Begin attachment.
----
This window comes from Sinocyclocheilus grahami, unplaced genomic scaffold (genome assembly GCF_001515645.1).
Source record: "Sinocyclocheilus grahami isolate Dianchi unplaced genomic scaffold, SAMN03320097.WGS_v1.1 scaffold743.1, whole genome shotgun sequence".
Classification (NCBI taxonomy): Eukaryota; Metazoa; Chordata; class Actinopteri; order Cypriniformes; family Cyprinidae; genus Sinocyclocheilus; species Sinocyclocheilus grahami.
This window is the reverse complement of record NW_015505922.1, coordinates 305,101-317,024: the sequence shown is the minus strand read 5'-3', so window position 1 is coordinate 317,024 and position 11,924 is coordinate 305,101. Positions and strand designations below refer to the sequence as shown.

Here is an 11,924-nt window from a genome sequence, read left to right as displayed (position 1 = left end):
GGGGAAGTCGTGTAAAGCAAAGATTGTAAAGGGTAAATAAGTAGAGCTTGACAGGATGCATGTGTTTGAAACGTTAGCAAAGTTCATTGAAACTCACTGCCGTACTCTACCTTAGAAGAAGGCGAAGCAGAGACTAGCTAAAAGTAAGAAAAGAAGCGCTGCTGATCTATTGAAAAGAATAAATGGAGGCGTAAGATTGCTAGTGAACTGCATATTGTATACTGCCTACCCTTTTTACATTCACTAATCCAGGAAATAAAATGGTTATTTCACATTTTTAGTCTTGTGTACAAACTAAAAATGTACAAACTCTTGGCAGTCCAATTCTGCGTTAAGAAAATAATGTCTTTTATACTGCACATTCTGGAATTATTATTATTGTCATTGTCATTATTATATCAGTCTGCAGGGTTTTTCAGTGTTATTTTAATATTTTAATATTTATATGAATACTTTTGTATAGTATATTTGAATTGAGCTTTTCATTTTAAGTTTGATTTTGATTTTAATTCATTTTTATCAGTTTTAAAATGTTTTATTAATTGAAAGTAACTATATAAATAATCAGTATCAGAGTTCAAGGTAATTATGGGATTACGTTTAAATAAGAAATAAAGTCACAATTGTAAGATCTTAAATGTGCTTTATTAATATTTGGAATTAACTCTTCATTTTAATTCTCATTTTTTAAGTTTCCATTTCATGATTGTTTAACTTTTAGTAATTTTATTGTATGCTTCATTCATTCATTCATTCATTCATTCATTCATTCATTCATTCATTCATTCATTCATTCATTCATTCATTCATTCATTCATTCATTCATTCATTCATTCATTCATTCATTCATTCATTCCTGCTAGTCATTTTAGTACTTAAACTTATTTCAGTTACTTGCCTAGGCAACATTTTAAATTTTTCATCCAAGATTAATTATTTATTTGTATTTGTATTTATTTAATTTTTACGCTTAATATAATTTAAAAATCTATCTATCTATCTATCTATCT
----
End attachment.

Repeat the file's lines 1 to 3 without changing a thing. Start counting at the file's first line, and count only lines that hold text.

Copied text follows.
This window comes from Sinocyclocheilus grahami, unplaced genomic scaffold (genome assembly GCF_001515645.1).
Source record: "Sinocyclocheilus grahami isolate Dianchi unplaced genomic scaffold, SAMN03320097.WGS_v1.1 scaffold743.1, whole genome shotgun sequence".
Classification (NCBI taxonomy): Eukaryota; Metazoa; Chordata; class Actinopteri; order Cypriniformes; family Cyprinidae; genus Sinocyclocheilus; species Sinocyclocheilus grahami.